Money can be a painful distraction when illness hits a family hard. By Sylvia Pennington.
When Ellie Smith’s partner, Adam Parker, fell ill last year he ended up enduring nine months of gruelling dialysis sessions in preparation for a kidney transplant.*
Together since 2007, the couple moved from New Zealand to Victoria’s Mornington Peninsula region in 2010, following a work transfer, and bought their first home together in early 2015.
While Parker was sick at birth, medical staff couldn’t figure out what was wrong with him. It wasn’t until he was two-years old that a specialist diagnosed him with the incurable respiratory disease, cystic fibrosis. He underwent a lung transplant in 2006, at the age of 24, but appeared hale and hearty when they met, according to Smith.
“He did a lot, he went snowboarding all the time and lived life quite full compared with a lot of people,” she says.
“I guess he tried to make the most of it. To me, there didn’t really appear to be any health issues. I knew he had cystic fibrosis but he didn’t seem like a sick person. I didn’t know how bad it was, really.”
The downward slope
Taking high doses of steroids following his lung transplant resulted in Parker developing diabetes; a complication which appeared to be controlled successfully with insulin, until his condition took a sharp turn for the worst in late 2015.
“One day after work I noticed that his legs were really swollen – if you pressed on them the flesh would just sink in and not come back out,” Smith says.
“He wasn’t feeling like doing anything, just really sick in general, so we started going to the doctor for tests and they told us he was suffering from oedema, which is when fluid builds up in parts of your body.
“It was our first Christmas in the new house and Adam’s mum came over from New Zealand. On Christmas Day he didn’t do anything. He sat on the couch, miserable, and with his body so swollen he couldn’t even fit into his own shoes and clothes.”
After an emergency trip to the hospital on Boxing Day, Parker was diagnosed with kidney failure and given emergency dialysis treatment.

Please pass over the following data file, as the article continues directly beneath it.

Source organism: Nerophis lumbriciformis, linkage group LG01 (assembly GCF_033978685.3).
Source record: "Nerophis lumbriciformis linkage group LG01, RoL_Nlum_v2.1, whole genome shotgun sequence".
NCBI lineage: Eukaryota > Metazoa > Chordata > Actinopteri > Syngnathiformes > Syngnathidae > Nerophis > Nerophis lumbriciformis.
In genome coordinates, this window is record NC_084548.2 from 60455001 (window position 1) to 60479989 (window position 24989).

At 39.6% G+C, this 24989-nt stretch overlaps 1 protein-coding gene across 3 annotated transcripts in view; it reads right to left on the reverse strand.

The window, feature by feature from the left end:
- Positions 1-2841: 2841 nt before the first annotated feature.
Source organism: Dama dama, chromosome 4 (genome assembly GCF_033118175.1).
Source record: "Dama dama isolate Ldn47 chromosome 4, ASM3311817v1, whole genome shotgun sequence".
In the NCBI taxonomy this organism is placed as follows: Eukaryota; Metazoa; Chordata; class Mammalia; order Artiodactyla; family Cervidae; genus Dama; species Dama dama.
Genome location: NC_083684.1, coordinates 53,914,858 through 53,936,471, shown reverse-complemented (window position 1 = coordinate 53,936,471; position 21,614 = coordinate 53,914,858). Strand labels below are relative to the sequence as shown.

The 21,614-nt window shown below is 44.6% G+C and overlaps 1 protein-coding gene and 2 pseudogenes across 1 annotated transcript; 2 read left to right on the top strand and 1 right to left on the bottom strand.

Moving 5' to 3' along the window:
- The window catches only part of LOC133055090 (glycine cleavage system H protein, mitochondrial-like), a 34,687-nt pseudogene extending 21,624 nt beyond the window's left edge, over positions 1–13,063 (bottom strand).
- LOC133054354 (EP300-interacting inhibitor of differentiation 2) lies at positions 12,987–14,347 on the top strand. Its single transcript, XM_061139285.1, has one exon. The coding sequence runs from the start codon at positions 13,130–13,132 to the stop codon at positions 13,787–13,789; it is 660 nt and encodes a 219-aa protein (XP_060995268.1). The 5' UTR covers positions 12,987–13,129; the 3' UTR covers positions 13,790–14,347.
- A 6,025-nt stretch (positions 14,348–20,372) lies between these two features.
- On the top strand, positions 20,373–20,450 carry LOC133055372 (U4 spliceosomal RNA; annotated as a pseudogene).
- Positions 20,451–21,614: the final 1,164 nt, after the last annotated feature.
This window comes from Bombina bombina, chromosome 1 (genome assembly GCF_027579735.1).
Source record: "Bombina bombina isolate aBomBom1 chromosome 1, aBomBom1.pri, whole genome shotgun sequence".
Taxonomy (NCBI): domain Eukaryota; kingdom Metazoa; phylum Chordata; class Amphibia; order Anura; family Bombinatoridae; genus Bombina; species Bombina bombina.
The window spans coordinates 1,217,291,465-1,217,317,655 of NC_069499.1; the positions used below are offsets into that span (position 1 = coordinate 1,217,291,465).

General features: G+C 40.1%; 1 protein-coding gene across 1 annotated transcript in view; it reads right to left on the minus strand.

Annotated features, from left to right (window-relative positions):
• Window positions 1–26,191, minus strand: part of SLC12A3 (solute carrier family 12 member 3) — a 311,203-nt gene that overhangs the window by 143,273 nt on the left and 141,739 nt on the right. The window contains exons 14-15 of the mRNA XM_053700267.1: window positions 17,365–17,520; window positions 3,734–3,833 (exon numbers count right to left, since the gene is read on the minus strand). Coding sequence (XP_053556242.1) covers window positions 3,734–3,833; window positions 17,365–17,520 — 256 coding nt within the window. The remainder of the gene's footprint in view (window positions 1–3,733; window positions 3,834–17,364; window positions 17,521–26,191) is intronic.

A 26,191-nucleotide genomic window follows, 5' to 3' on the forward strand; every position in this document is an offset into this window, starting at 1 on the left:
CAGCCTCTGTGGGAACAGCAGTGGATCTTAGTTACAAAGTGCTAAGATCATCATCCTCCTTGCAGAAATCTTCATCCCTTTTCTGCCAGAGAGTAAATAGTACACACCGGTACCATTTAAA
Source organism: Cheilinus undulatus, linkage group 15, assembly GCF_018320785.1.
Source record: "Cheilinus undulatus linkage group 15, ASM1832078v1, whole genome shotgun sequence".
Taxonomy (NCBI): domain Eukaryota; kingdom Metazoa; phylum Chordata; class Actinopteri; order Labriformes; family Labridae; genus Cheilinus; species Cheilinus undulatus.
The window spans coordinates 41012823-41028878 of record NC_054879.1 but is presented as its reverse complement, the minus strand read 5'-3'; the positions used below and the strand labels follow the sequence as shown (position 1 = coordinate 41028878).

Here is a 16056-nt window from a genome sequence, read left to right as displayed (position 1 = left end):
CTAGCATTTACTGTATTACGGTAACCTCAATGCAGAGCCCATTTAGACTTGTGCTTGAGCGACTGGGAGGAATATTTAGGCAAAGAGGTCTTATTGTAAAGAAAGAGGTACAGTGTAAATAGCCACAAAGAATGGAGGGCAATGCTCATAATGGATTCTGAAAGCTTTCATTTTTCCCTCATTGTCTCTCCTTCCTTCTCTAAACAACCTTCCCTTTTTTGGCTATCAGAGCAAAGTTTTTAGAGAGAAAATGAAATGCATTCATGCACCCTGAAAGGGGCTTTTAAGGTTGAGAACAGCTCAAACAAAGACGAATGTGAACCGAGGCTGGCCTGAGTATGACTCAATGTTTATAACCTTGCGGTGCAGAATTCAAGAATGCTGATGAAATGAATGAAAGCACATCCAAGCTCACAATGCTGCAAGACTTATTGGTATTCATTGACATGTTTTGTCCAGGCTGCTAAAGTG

He was subsequently placed on the transplant waiting list and advised he could face a five-year wait for a deceased organ donation, unless a compatible family member willing to donate could be found.
Undergoing 10 hours of dialysis every evening while he waited for his health to improve to the point where a transplant could be performed safely made it impossible for Parker to continue working.
Reducing the financial stress
Aside from health, the secondary fear for many couples in this situation is the financial stress resulting from an out-of-work partner’s loss of income.
For Smith there was security. Income-protection insurance meant Parker’s ill health and the couple’s anxiety about his prognosis was not compounded by this stress.
“When we came to Australia, Adam’s work set up a policy for him,” Smith says.
“We were so fortunate he was eligible, despite his medical history. After he stopped working he had to wait three months and then he was able to receive 75 per cent of his salary.
“We felt so surprised and lucky. We don’t have children but we had our mortgage and all the normal liabilities and expenses people have. I managed to keep working for most of the year but it would have been a nightmare for us financially if Adam hadn’t had that cover.”
In October 2016, Parker’s mother travelled to Australia to donate a kidney for her son; the twin operations an all-day affair at The Alfred hospital in Melbourne.
“Adam and his mum both went in at 10.30am and I didn’t hear anything until 10pm that night,” Smith says. “The whole day I was so anxious – panicking. I hadn’t heard anything from the doctors and you just don’t know if no news is good news or bad news.”
Getting back on his feet
In Parker’s case it was the former. By March 2017 he had eased back in to part-time work and commenced studying towards a diploma in architectural drafting.
“He’s definitely very tired but he will keep pushing through,” Smith says. “He has a lot of motivation – he’s like, ‘I’m not going to give up’.”
The pair plan to marry in late 2017.
“We actually got engaged two days before Christmas when Adam ended up in hospital,” Smith says.
“He had planned to propose on New Year’s Eve but he knew he was too unwell and decided to ask me early. It’s been hard because I wanted to go ahead with everything as soon as possible and he wanted to wait until he was well.
“Life is too short to take anything for granted, especially the ones you love … we’re looking forward to our future together and to finally planning our wedding.”
*Based on a personal story told by an ANZ staff member. Names have been changed to protect identity.